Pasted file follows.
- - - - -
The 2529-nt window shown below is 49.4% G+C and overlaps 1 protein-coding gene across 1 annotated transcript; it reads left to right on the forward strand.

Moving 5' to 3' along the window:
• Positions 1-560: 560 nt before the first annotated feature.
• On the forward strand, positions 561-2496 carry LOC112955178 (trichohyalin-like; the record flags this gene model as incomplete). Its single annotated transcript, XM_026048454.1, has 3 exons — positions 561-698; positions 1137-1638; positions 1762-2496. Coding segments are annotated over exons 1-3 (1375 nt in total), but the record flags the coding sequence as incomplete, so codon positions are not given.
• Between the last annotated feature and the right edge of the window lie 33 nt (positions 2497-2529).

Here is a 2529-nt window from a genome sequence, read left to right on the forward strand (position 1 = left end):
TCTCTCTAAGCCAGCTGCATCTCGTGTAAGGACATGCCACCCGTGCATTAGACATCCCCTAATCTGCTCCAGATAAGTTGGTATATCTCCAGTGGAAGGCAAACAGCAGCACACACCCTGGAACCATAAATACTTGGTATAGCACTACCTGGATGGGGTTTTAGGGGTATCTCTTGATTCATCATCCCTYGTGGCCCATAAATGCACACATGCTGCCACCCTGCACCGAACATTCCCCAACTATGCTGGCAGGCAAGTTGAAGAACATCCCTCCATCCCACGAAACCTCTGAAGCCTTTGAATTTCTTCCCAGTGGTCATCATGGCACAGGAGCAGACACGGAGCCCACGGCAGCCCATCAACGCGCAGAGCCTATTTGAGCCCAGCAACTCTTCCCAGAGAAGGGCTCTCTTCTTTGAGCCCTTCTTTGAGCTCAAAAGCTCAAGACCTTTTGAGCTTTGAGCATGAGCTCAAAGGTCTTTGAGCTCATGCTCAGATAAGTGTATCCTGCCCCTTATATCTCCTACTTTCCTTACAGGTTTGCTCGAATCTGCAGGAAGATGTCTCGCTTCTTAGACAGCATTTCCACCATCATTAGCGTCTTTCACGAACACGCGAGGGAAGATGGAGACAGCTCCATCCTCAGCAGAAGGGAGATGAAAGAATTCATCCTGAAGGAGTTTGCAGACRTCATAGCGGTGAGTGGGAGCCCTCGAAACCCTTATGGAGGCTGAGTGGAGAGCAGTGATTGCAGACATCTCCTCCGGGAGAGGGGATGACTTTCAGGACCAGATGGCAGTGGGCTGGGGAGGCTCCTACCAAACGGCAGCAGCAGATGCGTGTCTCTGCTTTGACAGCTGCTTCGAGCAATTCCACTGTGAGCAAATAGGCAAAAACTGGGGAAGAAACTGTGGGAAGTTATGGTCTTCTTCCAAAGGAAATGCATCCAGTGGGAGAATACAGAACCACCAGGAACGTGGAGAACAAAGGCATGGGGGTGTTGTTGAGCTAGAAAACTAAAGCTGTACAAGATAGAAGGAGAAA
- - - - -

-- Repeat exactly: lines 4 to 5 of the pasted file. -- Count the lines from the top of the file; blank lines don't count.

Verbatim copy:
• On the forward strand, positions 561-2496 carry LOC112955178 (trichohyalin-like; the record flags this gene model as incomplete). Its single annotated transcript, XM_026048454.1, has 3 exons — positions 561-698; positions 1137-1638; positions 1762-2496. Coding segments are annotated over exons 1-3 (1375 nt in total), but the record flags the coding sequence as incomplete, so codon positions are not given.
• Between the last annotated feature and the right edge of the window lie 33 nt (positions 2497-2529).